Overtraining is a condition affecting athletes and military personnel. This condition is characterized by an increase in fatigue. It can last for weeks or months. Symptoms include insomnia, muscle pain, fatigue, and a decreased performance. The best treatment is rest, but this may not be enough.

A more sophisticated evaluation of the condition is warranted. Typically, an athlete's body is assessed via a combination of subjective, objective and laboratory measurements. What is less obvious is how to identify the presence of overtraining. In a sample of elite athletes, one study suggested that a balanced biomarker panel could be used to monitor the state of health of an athlete.

A review of the literature is in order. One can cite several etiological theories, but a standardized definition would make for a more comprehensible treatment. While this review does not cover all aspects of the disease, it does highlight a few of the etiological factors.

Aside from the well-known maladies, there is an equally important group of ailments attributed to the training regimen. These include non-battle musculoskeletal injuries, which represent a growing threat to operational readiness in today's military. Some studies have shown that a standardized approach to risk assessment and treatment can prevent such injuries.

Another interesting tidbit is that of the overtraining syndrome. While this condition is characterized by an intense subjective state of fatigue, the most notable symptom is the loss of performance. Luckily, there is some evidence to suggest that the best course of action is to rest.


Overtraining is a major problem among the military. Soldiers are exposed to harsh training regimens which can lead to systemic pathologic consequences. The result is an overtraining syndrome (OTS), a condition characterized by detriment to performance that lasts for years. To date, the exact causes of overtraining remain unknown. It is estimated that as many as 30 to 80 percent of athletes experience overtraining.

A better understanding of overtraining may lead to improved prevention, diagnosis, and treatment. Several methods have been proposed. Most notably, ISDN therapy can be used to treat overtraining. This form of therapy is not a cure for overtraining but it can improve performance. In addition, prevention of overtraining can reduce the number of injuries sustained by soldiers.

In short, overtraining is an inflammatory state induced by prolonged or intense exercise. There are several physiological and psychological measures that can be used to detect overtraining. One is the two-bout exercise test. Another, the Profile of Mood States (POMS), is a better-known test that measures mood and psychological states.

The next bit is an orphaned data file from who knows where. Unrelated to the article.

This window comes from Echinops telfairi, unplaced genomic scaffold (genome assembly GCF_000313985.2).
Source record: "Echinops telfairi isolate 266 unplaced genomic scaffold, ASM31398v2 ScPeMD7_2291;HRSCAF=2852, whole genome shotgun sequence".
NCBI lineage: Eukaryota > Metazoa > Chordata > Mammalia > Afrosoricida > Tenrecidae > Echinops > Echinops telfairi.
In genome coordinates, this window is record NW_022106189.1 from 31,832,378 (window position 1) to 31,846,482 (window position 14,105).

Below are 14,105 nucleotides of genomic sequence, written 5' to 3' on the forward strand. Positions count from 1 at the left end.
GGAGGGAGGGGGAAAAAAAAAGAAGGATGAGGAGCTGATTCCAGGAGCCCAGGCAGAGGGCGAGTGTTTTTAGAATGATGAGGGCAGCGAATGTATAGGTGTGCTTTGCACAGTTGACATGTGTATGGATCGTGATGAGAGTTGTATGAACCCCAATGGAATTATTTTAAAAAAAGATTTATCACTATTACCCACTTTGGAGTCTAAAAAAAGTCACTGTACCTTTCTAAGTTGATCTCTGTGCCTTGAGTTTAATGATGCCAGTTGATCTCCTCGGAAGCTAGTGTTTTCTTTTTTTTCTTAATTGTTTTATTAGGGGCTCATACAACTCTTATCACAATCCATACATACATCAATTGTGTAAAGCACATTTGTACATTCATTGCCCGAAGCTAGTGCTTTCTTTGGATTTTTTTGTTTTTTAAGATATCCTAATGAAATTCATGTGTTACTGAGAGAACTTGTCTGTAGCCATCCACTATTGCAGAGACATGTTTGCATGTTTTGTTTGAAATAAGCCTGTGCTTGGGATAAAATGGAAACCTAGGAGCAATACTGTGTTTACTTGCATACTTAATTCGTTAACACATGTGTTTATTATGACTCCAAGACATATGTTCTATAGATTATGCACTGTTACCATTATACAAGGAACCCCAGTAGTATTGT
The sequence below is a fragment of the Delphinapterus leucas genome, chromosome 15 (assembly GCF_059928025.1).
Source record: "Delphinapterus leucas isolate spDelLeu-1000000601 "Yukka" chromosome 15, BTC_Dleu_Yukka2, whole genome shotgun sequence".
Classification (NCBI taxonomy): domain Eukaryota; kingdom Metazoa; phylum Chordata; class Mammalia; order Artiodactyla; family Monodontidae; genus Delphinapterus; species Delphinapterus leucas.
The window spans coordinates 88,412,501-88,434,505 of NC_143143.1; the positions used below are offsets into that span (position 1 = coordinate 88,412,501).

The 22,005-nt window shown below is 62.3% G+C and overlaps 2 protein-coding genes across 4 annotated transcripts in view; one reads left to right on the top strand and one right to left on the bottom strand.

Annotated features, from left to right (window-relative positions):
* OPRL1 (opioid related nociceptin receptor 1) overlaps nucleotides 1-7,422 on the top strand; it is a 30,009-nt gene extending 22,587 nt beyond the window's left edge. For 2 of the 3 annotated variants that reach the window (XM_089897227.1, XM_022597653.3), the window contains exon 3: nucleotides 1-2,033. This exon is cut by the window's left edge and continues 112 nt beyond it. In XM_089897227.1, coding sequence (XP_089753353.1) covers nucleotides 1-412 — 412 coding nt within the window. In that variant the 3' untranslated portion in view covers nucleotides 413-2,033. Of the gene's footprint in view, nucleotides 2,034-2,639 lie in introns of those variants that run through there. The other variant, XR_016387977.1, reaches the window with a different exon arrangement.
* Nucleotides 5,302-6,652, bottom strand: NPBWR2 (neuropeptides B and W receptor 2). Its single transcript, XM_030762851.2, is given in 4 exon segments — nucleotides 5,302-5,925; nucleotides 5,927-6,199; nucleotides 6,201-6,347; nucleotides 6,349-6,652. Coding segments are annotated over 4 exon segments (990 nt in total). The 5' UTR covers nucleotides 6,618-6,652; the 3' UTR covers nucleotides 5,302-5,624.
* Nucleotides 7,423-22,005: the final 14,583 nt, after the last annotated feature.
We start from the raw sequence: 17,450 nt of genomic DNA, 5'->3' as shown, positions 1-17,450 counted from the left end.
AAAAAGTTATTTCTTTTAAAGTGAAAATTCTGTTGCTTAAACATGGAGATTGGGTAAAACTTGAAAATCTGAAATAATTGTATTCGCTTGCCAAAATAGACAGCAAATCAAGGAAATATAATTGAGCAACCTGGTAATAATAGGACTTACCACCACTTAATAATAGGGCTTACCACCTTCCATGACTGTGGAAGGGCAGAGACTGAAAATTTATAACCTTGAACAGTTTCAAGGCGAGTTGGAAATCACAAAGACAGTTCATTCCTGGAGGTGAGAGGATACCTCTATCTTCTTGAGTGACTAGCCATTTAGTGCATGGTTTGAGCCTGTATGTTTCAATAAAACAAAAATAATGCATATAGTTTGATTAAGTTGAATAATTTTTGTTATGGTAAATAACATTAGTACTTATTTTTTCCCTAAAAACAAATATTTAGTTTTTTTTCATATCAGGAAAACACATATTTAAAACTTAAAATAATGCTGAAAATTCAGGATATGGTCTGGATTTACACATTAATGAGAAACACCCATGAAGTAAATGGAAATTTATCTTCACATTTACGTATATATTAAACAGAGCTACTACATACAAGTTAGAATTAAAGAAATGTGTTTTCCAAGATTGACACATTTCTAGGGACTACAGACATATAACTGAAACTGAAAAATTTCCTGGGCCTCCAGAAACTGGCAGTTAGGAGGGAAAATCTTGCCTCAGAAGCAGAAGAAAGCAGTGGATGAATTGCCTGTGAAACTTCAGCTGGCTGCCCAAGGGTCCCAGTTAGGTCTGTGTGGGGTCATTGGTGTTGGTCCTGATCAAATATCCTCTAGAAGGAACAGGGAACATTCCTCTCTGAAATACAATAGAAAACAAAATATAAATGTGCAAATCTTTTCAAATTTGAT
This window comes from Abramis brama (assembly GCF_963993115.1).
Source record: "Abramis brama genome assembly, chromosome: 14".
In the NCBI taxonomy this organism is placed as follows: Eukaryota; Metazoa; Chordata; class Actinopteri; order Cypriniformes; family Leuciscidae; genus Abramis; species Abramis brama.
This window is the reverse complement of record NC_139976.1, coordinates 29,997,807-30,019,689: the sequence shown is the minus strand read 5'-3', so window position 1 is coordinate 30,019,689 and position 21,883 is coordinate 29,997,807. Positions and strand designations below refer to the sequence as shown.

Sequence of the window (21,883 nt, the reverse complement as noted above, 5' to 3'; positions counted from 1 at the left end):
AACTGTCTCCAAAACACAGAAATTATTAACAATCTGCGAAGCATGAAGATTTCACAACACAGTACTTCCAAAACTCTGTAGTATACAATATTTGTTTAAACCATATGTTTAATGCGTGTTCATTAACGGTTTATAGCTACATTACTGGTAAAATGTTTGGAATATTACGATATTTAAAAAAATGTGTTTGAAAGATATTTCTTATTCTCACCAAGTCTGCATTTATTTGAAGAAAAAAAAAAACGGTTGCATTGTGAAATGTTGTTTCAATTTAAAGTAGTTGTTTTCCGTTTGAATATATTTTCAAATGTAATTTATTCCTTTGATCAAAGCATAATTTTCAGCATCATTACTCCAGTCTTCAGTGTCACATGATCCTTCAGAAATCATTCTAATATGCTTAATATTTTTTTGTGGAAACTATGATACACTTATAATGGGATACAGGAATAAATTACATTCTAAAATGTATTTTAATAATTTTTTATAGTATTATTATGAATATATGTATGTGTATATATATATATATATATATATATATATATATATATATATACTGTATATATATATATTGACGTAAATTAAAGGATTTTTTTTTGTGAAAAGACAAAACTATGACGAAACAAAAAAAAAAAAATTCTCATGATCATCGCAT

Despite its prevalence, overtraining is not easily detected. Even coaches and athletes are often unable to accurately determine if their athletes are suffering from overtraining. The best way to identify overtraining is to rely on symptoms. Symptoms include fatigue, muscle soreness, drowsiness, and a loss of coordination. These symptoms are associated with increased inflammation, increased intestinal permeability, and reduced performance.


Overtraining syndrome (OTS) is a debilitating condition that affects professional and lay athletes alike. It is characterized by a prolonged decline in performance, a lack of recovery time between training sessions, and a variety of physiological and psychological changes. These changes can have negative effects on both training and competition.

A number of studies have focused on the overtraining syndrome in sports, including endurance and anaerobic sports. While these studies provide a good basis for understanding the physiological changes that occur in athletes, the exact causes of these changes are not clear. However, proinflammatory cytokines have been suggested to be responsible for behavioral changes associated with overtraining.

The overtraining syndrome is a complex clinical disorder. To date, no standard diagnostic test has been developed. Various theories have been proposed to explain overtraining, including oxidative stress, central fatigue, and glycogen depletion.